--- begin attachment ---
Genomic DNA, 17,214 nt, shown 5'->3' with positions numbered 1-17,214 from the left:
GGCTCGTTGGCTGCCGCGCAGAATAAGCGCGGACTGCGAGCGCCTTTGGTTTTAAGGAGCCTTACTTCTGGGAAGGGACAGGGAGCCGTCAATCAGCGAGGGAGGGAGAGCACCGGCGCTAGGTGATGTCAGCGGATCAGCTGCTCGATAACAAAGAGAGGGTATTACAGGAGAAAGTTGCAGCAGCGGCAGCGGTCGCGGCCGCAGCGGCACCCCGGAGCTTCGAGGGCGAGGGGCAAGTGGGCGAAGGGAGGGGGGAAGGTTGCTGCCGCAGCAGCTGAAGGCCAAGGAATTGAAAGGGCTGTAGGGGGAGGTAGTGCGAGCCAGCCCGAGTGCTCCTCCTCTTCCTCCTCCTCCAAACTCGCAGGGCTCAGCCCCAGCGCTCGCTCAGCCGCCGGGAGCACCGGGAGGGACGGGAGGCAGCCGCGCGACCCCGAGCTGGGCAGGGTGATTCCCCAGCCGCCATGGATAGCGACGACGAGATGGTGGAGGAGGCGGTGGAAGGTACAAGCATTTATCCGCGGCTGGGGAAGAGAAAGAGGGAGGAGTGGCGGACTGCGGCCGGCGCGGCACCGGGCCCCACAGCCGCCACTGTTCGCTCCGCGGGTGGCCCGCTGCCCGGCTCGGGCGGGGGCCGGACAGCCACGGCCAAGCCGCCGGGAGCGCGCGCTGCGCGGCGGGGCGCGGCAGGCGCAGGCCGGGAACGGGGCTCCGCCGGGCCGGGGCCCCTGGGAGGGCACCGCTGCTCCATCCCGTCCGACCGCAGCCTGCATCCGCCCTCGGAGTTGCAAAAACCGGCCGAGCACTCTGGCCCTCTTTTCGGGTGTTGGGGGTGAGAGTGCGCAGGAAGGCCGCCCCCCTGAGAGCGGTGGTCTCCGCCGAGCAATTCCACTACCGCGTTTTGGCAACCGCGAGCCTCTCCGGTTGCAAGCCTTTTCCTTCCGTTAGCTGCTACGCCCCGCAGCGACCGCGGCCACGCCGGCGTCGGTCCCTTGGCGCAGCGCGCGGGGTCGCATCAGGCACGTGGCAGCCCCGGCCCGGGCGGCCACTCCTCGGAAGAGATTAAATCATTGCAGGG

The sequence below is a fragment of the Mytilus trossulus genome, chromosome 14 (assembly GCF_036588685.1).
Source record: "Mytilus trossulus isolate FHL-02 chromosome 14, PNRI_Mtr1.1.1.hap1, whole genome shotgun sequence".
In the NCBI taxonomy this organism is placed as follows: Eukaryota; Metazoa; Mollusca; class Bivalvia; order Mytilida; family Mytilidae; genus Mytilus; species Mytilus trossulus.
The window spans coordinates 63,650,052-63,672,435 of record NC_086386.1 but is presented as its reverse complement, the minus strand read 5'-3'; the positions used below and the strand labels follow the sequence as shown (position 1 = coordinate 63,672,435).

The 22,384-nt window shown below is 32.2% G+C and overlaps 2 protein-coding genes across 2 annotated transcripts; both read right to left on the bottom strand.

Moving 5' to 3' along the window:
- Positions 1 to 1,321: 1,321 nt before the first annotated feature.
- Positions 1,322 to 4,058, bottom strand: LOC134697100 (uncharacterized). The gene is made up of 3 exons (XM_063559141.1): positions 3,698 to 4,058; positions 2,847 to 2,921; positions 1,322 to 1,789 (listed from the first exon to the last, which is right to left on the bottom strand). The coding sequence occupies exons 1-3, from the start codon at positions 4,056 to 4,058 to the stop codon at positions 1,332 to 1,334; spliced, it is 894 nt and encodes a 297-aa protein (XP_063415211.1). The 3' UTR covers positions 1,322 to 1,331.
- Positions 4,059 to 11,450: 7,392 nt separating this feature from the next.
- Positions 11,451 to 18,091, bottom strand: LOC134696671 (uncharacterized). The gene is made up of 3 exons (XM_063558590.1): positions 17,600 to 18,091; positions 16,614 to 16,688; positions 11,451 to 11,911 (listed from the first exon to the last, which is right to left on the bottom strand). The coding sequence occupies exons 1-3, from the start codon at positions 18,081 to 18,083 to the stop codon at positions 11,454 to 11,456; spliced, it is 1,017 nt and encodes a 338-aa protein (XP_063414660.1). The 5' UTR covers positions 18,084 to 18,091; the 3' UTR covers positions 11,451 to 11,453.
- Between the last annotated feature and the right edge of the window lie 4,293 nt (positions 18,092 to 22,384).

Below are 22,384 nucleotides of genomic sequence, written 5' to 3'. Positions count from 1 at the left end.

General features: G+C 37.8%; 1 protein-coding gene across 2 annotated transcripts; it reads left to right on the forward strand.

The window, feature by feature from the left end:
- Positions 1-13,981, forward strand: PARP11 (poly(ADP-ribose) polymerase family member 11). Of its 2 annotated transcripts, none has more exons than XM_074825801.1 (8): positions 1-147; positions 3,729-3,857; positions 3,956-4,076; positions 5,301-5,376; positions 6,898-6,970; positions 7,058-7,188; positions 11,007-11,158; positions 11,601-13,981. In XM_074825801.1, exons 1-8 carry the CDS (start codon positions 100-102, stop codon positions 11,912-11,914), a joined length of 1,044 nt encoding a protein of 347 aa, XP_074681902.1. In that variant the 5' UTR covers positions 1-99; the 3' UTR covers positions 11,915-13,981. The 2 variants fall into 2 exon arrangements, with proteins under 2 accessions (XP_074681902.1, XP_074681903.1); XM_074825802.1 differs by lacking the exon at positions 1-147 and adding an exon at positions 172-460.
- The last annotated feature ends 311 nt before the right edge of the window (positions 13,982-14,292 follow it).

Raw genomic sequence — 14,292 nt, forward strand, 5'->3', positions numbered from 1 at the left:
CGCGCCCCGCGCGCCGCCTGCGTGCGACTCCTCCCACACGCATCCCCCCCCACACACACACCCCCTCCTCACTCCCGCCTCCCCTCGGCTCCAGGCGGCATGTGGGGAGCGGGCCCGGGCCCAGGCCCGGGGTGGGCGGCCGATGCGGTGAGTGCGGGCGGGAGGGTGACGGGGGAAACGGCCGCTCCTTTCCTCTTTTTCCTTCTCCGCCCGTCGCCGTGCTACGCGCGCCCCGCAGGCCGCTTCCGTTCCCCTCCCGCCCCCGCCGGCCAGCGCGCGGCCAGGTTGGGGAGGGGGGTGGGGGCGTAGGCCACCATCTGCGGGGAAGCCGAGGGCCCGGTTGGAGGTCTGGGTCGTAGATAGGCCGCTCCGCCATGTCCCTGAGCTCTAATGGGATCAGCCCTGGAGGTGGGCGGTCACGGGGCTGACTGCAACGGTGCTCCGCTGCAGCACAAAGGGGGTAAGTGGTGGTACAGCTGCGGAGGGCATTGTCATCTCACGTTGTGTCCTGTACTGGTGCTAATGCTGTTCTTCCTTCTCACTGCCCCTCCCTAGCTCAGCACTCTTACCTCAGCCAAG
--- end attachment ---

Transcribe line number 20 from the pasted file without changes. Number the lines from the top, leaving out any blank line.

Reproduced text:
CGCGCCCCGCGCGCCGCCTGCGTGCGACTCCTCCCACACGCATCCCCCCCCACACACACACCCCCTCCTCACTCCCGCCTCCCCTCGGCTCCAGGCGGCATGTGGGGAGCGGGCCCGGGCCCAGGCCCGGGGTGGGCGGCCGATGCGGTGAGTGCGGGCGGGAGGGTGACGGGGGAAACGGCCGCTCCTTTCCTCTTTTTCCTTCTCCGCCCGTCGCCGTGCTACGCGCGCCCCGCAGGCCGCTTCCGTTCCCCTCCCGCCCCCGCCGGCCAGCGCGCGGCCAGGTTGGGGAGGGGGGTGGGGGCGTAGGCCACCATCTGCGGGGAAGCCGAGGGCCCGGTTGGAGGTCTGGGTCGTAGATAGGCCGCTCCGCCATGTCCCTGAGCTCTAATGGGATCAGCCCTGGAGGTGGGCGGTCACGGGGCTGACTGCAACGGTGCTCCGCTGCAGCACAAAGGGGGTAAGTGGTGGTACAGCTGCGGAGGGCATTGTCATCTCACGTTGTGTCCTGTACTGGTGCTAATGCTGTTCTTCCTTCTCACTGCCCCTCCCTAGCTCAGCACTCTTACCTCAGCCAAG